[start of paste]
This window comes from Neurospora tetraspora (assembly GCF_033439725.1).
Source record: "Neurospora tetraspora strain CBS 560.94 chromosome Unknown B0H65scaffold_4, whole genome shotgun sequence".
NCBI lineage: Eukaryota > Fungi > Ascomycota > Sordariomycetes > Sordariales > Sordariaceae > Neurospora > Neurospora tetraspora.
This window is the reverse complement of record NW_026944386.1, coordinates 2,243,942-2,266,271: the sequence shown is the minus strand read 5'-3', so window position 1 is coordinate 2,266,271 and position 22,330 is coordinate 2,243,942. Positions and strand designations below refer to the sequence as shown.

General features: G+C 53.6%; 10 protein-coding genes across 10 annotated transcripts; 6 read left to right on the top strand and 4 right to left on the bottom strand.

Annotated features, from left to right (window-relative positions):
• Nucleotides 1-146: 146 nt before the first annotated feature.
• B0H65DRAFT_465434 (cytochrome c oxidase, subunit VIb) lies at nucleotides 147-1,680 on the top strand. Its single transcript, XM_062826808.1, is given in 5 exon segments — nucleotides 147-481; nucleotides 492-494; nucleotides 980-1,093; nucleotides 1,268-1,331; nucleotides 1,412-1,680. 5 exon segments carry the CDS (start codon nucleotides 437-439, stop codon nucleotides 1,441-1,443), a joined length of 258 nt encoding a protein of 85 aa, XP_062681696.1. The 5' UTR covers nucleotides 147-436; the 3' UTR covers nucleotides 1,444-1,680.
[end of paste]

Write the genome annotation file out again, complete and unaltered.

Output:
This window comes from Neurospora tetraspora (assembly GCF_033439725.1).
Source record: "Neurospora tetraspora strain CBS 560.94 chromosome Unknown B0H65scaffold_4, whole genome shotgun sequence".
NCBI lineage: Eukaryota > Fungi > Ascomycota > Sordariomycetes > Sordariales > Sordariaceae > Neurospora > Neurospora tetraspora.
This window is the reverse complement of record NW_026944386.1, coordinates 2,243,942-2,266,271: the sequence shown is the minus strand read 5'-3', so window position 1 is coordinate 2,266,271 and position 22,330 is coordinate 2,243,942. Positions and strand designations below refer to the sequence as shown.

General features: G+C 53.6%; 10 protein-coding genes across 10 annotated transcripts; 6 read left to right on the top strand and 4 right to left on the bottom strand.

Annotated features, from left to right (window-relative positions):
• Nucleotides 1-146: 146 nt before the first annotated feature.
• B0H65DRAFT_465434 (cytochrome c oxidase, subunit VIb) lies at nucleotides 147-1,680 on the top strand. Its single transcript, XM_062826808.1, is given in 5 exon segments — nucleotides 147-481; nucleotides 492-494; nucleotides 980-1,093; nucleotides 1,268-1,331; nucleotides 1,412-1,680. 5 exon segments carry the CDS (start codon nucleotides 437-439, stop codon nucleotides 1,441-1,443), a joined length of 258 nt encoding a protein of 85 aa, XP_062681696.1. The 5' UTR covers nucleotides 147-436; the 3' UTR covers nucleotides 1,444-1,680.